Quotations by Author

Jane Austen (1775 - 1817)
English novelist [more author details]
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     - Read the works of Jane Austen online at The Literature Page
There is hardly any personal defect which an agreeable manner might not gradually reconcile one to.
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Jane Austen, Persuasion, 1818
To be claimed as a good, though in an improper style, is at least better than being rejected as no good at all.
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Jane Austen, Persuasion, 1818
To flatter and follow others, without being flattered and followed in turn, is but a state of half enjoyment.
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Jane Austen, Persuasion, 1818
We certainly do not forget you as soon as you forget us. It is, perhaps, our fate rather than our merit. We cannot help ourselves. We live at home, quiet, confined, and our feelings prey upon us. You are forced on exertion. You have always a profession, pursuits, business of some sort or other, to take you back into the world immediately, and continual occupation and change soon weaken impressions. All the privilege I claim for my own sex (it is not a very enviable one; you need not covet it), is that of loving longest, when existence or when hope is gone.
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Jane Austen, Persuasion, 1818
We none of us expect to be in smooth water all our days.
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Jane Austen, Persuasion, 1818
When any two young people take it into their heads to marry, they are pretty sure by perseverance to carry their point, be they ever so poor, or ever so imprudent, or ever so little likely to be necessary to each other's ultimate comfort.
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Jane Austen, Persuasion, 1818
For what do we live, but to make sport for our neighbours, and laugh at them in our turn?
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Jane Austen, Pride and Prejudice, 1811
Happiness in marriage is entirely a matter of chance. If the dispositions of the parties are ever so well known to each other or ever so similar beforehand, it does not advance their felicity in the least. They always continue to grow sufficiently unlike afterwards to have their share of vexation; and it is better to know as little as possible of the defects of the person with whom you are to pass your life.
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Jane Austen, Pride and Prejudice, 1811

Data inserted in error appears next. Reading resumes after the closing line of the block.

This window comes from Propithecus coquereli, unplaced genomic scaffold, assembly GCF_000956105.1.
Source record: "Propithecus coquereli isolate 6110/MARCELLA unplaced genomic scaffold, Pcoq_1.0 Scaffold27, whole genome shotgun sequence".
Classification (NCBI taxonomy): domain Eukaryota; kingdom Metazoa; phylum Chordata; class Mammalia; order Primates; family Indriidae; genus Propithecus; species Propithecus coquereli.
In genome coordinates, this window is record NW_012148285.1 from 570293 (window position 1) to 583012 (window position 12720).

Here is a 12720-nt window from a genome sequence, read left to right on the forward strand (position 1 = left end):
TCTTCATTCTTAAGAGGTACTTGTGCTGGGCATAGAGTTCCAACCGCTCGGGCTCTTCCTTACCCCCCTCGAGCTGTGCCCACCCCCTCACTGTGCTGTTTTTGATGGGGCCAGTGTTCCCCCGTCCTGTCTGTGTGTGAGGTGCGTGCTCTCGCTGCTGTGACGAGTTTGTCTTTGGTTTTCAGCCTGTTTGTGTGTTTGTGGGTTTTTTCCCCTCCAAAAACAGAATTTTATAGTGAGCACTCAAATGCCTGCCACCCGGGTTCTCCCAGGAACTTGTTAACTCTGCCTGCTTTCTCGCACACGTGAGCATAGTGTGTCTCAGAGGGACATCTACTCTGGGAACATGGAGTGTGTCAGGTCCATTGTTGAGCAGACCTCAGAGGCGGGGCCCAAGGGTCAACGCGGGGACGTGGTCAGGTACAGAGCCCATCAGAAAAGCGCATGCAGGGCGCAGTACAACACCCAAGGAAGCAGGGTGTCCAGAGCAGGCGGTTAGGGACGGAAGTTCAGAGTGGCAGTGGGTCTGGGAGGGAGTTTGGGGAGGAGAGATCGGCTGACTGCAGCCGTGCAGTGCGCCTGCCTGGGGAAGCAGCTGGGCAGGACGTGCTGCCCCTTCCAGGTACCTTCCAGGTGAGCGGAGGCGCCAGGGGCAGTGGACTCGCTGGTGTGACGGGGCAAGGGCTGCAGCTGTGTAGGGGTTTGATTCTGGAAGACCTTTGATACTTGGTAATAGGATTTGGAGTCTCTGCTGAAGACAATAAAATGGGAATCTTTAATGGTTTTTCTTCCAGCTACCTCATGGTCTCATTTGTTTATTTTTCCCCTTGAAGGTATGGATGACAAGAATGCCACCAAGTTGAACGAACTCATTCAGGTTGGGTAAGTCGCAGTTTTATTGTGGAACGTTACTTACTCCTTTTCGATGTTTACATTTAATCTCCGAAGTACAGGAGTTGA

How little of permanent happiness could belong to a couple who were only brought together because their passions were stronger than their virtue.
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Jane Austen, Pride and Prejudice, 1811
I declare after all there is no enjoyment like reading! How much sooner one tires of anything than of a book! When I have a house of my own, I shall be miserable if I have not an excellent library.
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Jane Austen, Pride and Prejudice, 1811
I have no pretensions whatever to that kind of elegance which consists in tormenting a respectable man.
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Jane Austen, Pride and Prejudice, 1811
Loss of virtue in a female is irretrievable; that one false step involves her in endless ruin; that her reputation is no less brittle than it is beautiful; and that she cannot be too much guarded in her behaviour towards the undeserving of the other sex.
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Jane Austen, Pride and Prejudice, 1811
No one can be really esteemed accomplished who does not greatly surpass what is usually met with.
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Jane Austen, Pride and Prejudice, 1811
Vanity and pride are different things, though the words are often used synonymously.... Pride relates more to our opinion of ourselves, vanity to what we would have others think of us.
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Jane Austen, Pride and Prejudice, 1811
It is a truth universally acknowledged, that a single man in possession of a good fortune, must be in want of a wife.
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Jane Austen, Pride and Prejudice, first line
The more I know of the world, the more am I convinced that I shall never see a man whom I can really love. I require so much!
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Jane Austen, Sense and Sensibility, 1811

- 38 Quotations in other collections
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- Read the works of Jane Austen online at The Literature Page
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Showing quotations 41 to 56 of 56 total.
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